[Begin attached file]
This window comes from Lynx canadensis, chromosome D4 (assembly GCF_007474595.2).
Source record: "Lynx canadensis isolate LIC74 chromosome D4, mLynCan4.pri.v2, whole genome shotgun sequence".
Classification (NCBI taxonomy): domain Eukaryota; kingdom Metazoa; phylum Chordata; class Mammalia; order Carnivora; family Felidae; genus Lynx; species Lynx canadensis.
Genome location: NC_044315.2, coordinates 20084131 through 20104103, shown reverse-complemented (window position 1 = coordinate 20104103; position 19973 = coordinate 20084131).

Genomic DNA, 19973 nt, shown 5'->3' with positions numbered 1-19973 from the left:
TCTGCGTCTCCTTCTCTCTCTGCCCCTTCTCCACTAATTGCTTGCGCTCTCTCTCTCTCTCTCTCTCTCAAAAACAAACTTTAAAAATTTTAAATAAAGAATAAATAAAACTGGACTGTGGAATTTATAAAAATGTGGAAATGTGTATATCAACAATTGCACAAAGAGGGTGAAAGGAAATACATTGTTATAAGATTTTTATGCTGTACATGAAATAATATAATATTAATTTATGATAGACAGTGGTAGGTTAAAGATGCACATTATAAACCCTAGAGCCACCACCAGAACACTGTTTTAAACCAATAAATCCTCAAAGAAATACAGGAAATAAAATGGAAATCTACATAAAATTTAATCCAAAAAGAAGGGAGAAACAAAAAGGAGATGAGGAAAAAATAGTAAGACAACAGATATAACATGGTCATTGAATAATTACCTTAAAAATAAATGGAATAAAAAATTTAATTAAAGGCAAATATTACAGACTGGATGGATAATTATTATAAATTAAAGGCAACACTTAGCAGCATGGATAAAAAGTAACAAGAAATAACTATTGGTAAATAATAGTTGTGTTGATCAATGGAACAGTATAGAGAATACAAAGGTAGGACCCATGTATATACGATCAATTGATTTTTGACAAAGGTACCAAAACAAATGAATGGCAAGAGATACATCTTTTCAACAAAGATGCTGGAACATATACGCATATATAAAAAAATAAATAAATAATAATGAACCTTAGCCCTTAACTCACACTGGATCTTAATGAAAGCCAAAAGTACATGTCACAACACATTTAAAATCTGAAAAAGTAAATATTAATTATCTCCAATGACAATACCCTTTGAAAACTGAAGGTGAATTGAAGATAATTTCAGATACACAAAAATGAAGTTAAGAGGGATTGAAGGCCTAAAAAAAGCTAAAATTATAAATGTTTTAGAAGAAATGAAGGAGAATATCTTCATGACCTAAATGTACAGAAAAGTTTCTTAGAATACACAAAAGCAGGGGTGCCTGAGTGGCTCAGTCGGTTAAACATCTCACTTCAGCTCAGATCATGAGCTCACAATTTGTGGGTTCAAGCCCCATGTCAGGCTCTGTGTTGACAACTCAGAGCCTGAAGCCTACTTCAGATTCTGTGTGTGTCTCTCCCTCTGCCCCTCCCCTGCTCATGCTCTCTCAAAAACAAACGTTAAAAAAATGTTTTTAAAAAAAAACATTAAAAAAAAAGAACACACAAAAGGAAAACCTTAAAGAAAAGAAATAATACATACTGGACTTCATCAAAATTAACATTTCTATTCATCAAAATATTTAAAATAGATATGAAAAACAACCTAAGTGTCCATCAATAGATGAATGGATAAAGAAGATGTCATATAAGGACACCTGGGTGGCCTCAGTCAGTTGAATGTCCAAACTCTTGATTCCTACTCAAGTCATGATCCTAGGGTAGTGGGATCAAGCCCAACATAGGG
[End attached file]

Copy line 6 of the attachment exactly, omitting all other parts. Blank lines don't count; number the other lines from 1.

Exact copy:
TCTGCGTCTCCTTCTCTCTCTGCCCCTTCTCCACTAATTGCTTGCGCTCTCTCTCTCTCTCTCTCTCTCAAAAACAAACTTTAAAAATTTTAAATAAAGAATAAATAAAACTGGACTGTGGAATTTATAAAAATGTGGAAATGTGTATATCAACAATTGCACAAAGAGGGTGAAAGGAAATACATTGTTATAAGATTTTTATGCTGTACATGAAATAATATAATATTAATTTATGATAGACAGTGGTAGGTTAAAGATGCACATTATAAACCCTAGAGCCACCACCAGAACACTGTTTTAAACCAATAAATCCTCAAAGAAATACAGGAAATAAAATGGAAATCTACATAAAATTTAATCCAAAAAGAAGGGAGAAACAAAAAGGAGATGAGGAAAAAATAGTAAGACAACAGATATAACATGGTCATTGAATAATTACCTTAAAAATAAATGGAATAAAAAATTTAATTAAAGGCAAATATTACAGACTGGATGGATAATTATTATAAATTAAAGGCAACACTTAGCAGCATGGATAAAAAGTAACAAGAAATAACTATTGGTAAATAATAGTTGTGTTGATCAATGGAACAGTATAGAGAATACAAAGGTAGGACCCATGTATATACGATCAATTGATTTTTGACAAAGGTACCAAAACAAATGAATGGCAAGAGATACATCTTTTCAACAAAGATGCTGGAACATATACGCATATATAAAAAAATAAATAAATAATAATGAACCTTAGCCCTTAACTCACACTGGATCTTAATGAAAGCCAAAAGTACATGTCACAACACATTTAAAATCTGAAAAAGTAAATATTAATTATCTCCAATGACAATACCCTTTGAAAACTGAAGGTGAATTGAAGATAATTTCAGATACACAAAAATGAAGTTAAGAGGGATTGAAGGCCTAAAAAAAGCTAAAATTATAAATGTTTTAGAAGAAATGAAGGAGAATATCTTCATGACCTAAATGTACAGAAAAGTTTCTTAGAATACACAAAAGCAGGGGTGCCTGAGTGGCTCAGTCGGTTAAACATCTCACTTCAGCTCAGATCATGAGCTCACAATTTGTGGGTTCAAGCCCCATGTCAGGCTCTGTGTTGACAACTCAGAGCCTGAAGCCTACTTCAGATTCTGTGTGTGTCTCTCCCTCTGCCCCTCCCCTGCTCATGCTCTCTCAAAAACAAACGTTAAAAAAATGTTTTTAAAAAAAAACATTAAAAAAAAAGAACACACAAAAGGAAAACCTTAAAGAAAAGAAATAATACATACTGGACTTCATCAAAATTAACATTTCTATTCATCAAAATATTTAAAATAGATATGAAAAACAACCTAAGTGTCCATCAATAGATGAATGGATAAAGAAGATGTCATATAAGGACACCTGGGTGGCCTCAGTCAGTTGAATGTCCAAACTCTTGATTCCTACTCAAGTCATGATCCTAGGGTAGTGGGATCAAGCCCAACATAGGG